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Health risk assessment associated with the reuse of compost, urine and greywater in agricultural field in sahelian climate.

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par Alexis Loukou BROU
Fondation 2iE - Master Environnement option Eau et Assainissement 2014

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1.2. Steps of health risk assessment

Many authors have localized the health risk assessment in four steps which are mentioned below (Haas et al., 1999); (WHO, 1999);(Metcalf & Eddy, 2007):

Hazard identification, defined as the process of determining whether exposure to an agent can cause an increase in the incidence of a health condition, is the most easily recognized in the actions of regulatory agencies (Metcalf & Eddy, 2007). Also the identification of microbiology agent capable of causing adverse health effects and which may be present in a food or group of foods(WHO, 1999).

Dose-responsemay be defined as the determination of the relationship between the magnitude of exposure (dose) to a chemical, biological or physical agent and the severity and/or frequency of associated adverse health effects (response)(WHO, 1999).The dose-response assessment is the process of characterizing the relationship between the dose of an agent administered or received and the incidence of an adverse health effect in exposed populationsand then estimating the incidence of the effect as a function of human exposure to the agent(Metcalf & Eddy, 2007).

Exposure assessment is the process of measuring or estimating the intensity, frequency, and duration of human exposures to an agent currently present in the environment. For microbial risk assessment, exposure assessment describes the magnitude and/or probability of actual or anticipated human exposure to pathogenic microorganisms or microbiological toxins(Haas et al., 1999); (Metcalf & Eddy, 2007);(Fidjeland, 2010).

Risk characterization is the process of estimating the incidence of a health effect under various conditions of the human exposure described in exposure assessment. In addition, risk characterization may require compiling all the data necessary for a given model and running simulations (Haas et al., 1999); (WHO, 1999) and (Metcalf & Eddy, 2007).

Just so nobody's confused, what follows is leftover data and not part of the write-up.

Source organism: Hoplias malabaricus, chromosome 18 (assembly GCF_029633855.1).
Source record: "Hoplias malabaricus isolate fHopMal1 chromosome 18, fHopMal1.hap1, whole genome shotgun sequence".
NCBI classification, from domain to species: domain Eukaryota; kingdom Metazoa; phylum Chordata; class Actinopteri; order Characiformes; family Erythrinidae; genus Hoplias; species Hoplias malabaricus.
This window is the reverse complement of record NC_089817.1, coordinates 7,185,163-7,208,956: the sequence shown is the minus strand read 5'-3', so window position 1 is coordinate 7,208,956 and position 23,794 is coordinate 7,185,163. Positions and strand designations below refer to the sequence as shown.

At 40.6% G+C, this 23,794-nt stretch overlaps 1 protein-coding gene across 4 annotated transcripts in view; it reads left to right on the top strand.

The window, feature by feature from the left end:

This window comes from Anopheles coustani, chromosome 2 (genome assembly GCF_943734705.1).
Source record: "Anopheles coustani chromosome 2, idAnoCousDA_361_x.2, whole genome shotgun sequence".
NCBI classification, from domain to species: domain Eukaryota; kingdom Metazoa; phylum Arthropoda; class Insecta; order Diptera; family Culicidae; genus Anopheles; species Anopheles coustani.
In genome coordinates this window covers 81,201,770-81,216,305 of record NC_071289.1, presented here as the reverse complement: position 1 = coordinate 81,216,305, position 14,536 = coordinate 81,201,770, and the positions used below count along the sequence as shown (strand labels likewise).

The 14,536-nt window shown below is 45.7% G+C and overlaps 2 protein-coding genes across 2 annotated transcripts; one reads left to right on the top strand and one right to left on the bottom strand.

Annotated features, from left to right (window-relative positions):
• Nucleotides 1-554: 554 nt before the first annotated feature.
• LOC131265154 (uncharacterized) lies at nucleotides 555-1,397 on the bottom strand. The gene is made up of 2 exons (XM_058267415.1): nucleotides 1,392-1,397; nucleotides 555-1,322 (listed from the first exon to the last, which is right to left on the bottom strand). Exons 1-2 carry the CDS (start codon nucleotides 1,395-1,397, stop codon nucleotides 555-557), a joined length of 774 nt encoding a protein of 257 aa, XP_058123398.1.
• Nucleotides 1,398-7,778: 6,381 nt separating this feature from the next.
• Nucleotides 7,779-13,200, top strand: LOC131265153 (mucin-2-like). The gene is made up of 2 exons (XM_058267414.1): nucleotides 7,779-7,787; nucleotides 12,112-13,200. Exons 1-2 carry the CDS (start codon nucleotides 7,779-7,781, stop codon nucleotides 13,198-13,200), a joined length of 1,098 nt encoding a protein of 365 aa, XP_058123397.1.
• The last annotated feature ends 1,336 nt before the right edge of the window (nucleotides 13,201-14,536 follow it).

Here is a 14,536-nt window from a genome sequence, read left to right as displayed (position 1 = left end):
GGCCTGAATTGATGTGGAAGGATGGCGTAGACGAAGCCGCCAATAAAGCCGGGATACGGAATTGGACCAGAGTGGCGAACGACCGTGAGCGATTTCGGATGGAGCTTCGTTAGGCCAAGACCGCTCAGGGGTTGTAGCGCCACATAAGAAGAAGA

1.3. Microbial risk assessment

Haas et al., (1999) were defined microbial risk assessment (MRA) as the process that is used to evaluate the likelihood of adverse human health effects that can occur following exposure to pathogenic microorganisms or to a medium in which pathogens occur.Other authors as WHO, (1999),Metcalf & Eddy, (2007) andFidjeland, (2010)explained the microbial or microbiological risk assessment process includes evaluation and consideration of quantitative information; however, qualitative information is also employed as appropriate. In other words, the microbial risk assessment should explicitly consider the dynamics of microbiological growth, survival, and death in foods and the complexity of the interaction between human and agent following consumption as well as the potential for further spread (WHO, 1999).

Quantitative Microbial Risk Assessment (QMRA) is a tool used to predict the consequences of potential or actual exposure to infectious microorganisms(Haas et al., 1999). The methodology is based on the chemical risk assessment concept for which the National Academy of Sciences published recommended definitions and main principles (Höglund, 2001).QMRA thus starts by a problem formulation where all the transmission routes and pathogens of interest are identified. It then assesses the dose of a certain pathogen to which an individual may be exposed and uses this dose in a dose-response model to calculate the probability of infection. Risks are finally characterized by taking into consideration the frequency of the exposure events for the range ofpathogens studied, to estimate a total risk (Haas et al., 1999);(Höglund, 2001).

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